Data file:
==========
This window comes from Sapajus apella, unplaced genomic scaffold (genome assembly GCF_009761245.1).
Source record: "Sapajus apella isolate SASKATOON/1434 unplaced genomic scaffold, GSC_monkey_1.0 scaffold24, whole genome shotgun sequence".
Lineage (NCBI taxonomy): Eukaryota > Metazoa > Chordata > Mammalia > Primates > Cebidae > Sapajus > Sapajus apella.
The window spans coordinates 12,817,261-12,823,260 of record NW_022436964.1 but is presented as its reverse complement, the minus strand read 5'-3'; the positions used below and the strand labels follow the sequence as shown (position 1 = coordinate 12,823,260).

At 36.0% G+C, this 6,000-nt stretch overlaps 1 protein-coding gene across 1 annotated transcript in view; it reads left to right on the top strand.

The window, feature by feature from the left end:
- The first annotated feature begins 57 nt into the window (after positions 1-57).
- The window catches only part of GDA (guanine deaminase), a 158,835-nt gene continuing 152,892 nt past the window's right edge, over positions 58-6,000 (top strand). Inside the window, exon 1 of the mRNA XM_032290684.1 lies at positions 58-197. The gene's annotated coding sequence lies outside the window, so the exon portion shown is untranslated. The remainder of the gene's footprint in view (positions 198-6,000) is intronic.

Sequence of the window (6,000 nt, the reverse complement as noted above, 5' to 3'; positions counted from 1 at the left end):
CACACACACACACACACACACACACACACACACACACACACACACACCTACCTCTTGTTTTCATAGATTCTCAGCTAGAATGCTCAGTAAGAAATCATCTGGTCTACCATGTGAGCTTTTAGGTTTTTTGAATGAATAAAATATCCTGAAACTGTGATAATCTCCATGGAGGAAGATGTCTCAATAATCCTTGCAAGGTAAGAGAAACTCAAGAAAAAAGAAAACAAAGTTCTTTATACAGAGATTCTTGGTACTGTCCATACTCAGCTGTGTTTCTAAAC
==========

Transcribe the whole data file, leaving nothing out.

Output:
This window comes from Sapajus apella, unplaced genomic scaffold (genome assembly GCF_009761245.1).
Source record: "Sapajus apella isolate SASKATOON/1434 unplaced genomic scaffold, GSC_monkey_1.0 scaffold24, whole genome shotgun sequence".
Lineage (NCBI taxonomy): Eukaryota > Metazoa > Chordata > Mammalia > Primates > Cebidae > Sapajus > Sapajus apella.
The window spans coordinates 12,817,261-12,823,260 of record NW_022436964.1 but is presented as its reverse complement, the minus strand read 5'-3'; the positions used below and the strand labels follow the sequence as shown (position 1 = coordinate 12,823,260).

At 36.0% G+C, this 6,000-nt stretch overlaps 1 protein-coding gene across 1 annotated transcript in view; it reads left to right on the top strand.

The window, feature by feature from the left end:
- The first annotated feature begins 57 nt into the window (after positions 1-57).
- The window catches only part of GDA (guanine deaminase), a 158,835-nt gene continuing 152,892 nt past the window's right edge, over positions 58-6,000 (top strand). Inside the window, exon 1 of the mRNA XM_032290684.1 lies at positions 58-197. The gene's annotated coding sequence lies outside the window, so the exon portion shown is untranslated. The remainder of the gene's footprint in view (positions 198-6,000) is intronic.

Sequence of the window (6,000 nt, the reverse complement as noted above, 5' to 3'; positions counted from 1 at the left end):
CACACACACACACACACACACACACACACACACACACACACACACACCTACCTCTTGTTTTCATAGATTCTCAGCTAGAATGCTCAGTAAGAAATCATCTGGTCTACCATGTGAGCTTTTAGGTTTTTTGAATGAATAAAATATCCTGAAACTGTGATAATCTCCATGGAGGAAGATGTCTCAATAATCCTTGCAAGGTAAGAGAAACTCAAGAAAAAAGAAAACAAAGTTCTTTATACAGAGATTCTTGGTACTGTCCATACTCAGCTGTGTTTCTAAAC